Saturday, 27 August 2011


I've become quite adept at taking the engine with gearbox attached, out of my 140, but it is a monstrous, time consuming and extremely awkward task with the engine lift angle being constantly changed to clear the bulkhead and other bits of body.  So I was quite looking forward to lifting the 120 engine off, rather than out of, the chassis.  Question is, can that lovely alloy sump take the weight of all that iron?  I decide not to take the chance and knock up plywood frame to sit it in.  This in turn sits on a handy, heavy duty trolley, I pulled out of a skip years ago.  Easy now to move around the workshop.  Skimming through my "XK120 in detail" book a few days later, I come across a photo of a the Jaguar factory warehouse full of early XK Engines - all sat on their aluminium sumps!

Looks very "purposeful" without body

Just need to remove the head studs in order to fix the lifting jig.
Something really good about tools that actually do what they say
on the box.  This new acquisition really works.  Also note excellent
"smart -guard" gloves now worn at all times following a spate of
 skinned knuckles, deeply ingrained unmovable grime, broken nails,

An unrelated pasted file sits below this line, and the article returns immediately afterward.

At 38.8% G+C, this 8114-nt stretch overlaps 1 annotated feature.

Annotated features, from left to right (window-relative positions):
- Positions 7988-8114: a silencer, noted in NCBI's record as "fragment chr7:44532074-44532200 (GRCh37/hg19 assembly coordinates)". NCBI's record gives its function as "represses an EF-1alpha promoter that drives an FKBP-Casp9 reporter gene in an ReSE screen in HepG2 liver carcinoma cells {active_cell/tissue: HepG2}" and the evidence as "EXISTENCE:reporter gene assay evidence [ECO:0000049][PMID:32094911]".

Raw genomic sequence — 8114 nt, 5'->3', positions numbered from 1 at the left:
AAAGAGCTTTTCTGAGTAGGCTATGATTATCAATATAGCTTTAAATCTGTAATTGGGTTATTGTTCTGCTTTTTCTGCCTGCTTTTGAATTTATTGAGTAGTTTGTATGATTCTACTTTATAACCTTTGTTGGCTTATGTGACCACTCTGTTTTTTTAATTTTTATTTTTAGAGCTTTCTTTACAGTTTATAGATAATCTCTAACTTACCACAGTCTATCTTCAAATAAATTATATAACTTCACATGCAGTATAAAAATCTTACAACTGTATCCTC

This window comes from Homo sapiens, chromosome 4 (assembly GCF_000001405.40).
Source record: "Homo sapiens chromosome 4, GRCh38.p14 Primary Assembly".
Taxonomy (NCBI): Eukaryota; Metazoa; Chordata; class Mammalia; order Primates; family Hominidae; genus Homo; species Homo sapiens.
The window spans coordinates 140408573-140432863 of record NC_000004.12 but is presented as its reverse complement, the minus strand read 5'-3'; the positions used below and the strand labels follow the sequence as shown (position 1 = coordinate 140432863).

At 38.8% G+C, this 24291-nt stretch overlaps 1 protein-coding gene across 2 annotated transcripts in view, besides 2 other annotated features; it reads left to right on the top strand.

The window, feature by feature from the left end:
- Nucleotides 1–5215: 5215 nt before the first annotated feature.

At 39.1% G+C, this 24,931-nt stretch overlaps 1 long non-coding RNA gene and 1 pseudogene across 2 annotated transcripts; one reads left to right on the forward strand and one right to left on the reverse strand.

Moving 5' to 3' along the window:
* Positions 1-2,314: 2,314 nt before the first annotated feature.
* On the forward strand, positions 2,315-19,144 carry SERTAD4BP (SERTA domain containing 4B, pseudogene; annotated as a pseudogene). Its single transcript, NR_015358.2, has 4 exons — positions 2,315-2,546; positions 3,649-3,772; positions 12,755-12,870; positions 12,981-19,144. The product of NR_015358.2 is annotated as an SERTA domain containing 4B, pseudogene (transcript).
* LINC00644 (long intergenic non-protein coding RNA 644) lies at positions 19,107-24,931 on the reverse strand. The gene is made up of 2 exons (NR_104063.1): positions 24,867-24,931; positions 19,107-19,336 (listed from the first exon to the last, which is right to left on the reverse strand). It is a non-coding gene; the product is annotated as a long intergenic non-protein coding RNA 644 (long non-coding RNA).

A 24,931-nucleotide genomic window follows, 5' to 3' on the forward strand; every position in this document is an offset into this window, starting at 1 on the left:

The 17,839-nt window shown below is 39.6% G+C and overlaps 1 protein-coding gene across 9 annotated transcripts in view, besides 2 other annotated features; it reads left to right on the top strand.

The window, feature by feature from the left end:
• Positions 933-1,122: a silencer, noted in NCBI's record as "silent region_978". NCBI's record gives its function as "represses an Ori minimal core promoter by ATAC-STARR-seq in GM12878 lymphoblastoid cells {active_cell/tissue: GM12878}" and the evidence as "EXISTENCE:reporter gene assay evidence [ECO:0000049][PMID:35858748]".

various other injuries and infections!

Makeshift lifting jig with balance point guessed at.  What did
we do before they invented uni-strut?

Should have been one slot back - probably, but engine drops
neatly into plywood cradle.

To improve storage options, next job is to split the gearbox from the engine, usually straightforward but not this time.  The bell housing separates around 20mm but refuses to budge any further.  Wood wedges are tried but to no avail.  It can only be the first motion shaft splines stuck in the clutch plate.  I raise the problem on the XK Engine part of the "Jag Lovers" forum (something really odd about that name) and the answer comes back in a trice.  Simply remove the bottom cover from the bell housing and unfasten the clutch pressure plate from the flywheel.  Now - why didn't I think of that!

Something jammed solid in there

Simply turn the bell housing with gearbox upside down and
remove the bottom plate to reveal the clutch assembly.
Undo six clutch cover bolts and bobs yer uncle

Once apart, the clutch assembly slides off the first motion
shaft without difficulty

Clutch plate is stuck solid to pressure plate but I
can't see why this would create the jam.
Engine and gearbox are put to one side until its their turn for attention.  If I decide to fit a five speed which is likely, then I must find the time to clean up the original Moss box and have it checked out at CS Transmissions in Thornaby (Proper expert on Moss Boxes) and fill it to the brim with new thick oil.  Pallet wrap it. Build a wood packing case with appropriate labels, mark it "THIS WAY UP"  and seal it up with all relevant history and info inside.  Hopefully it will stay with the car, and many many years from now some future owner will wonder why anyone could have swapped it for a Mexican Tremec T5!  They will hopefully be delighted to open the case and find the original Moss box, properly documented, in excellent condition and ready to go back in.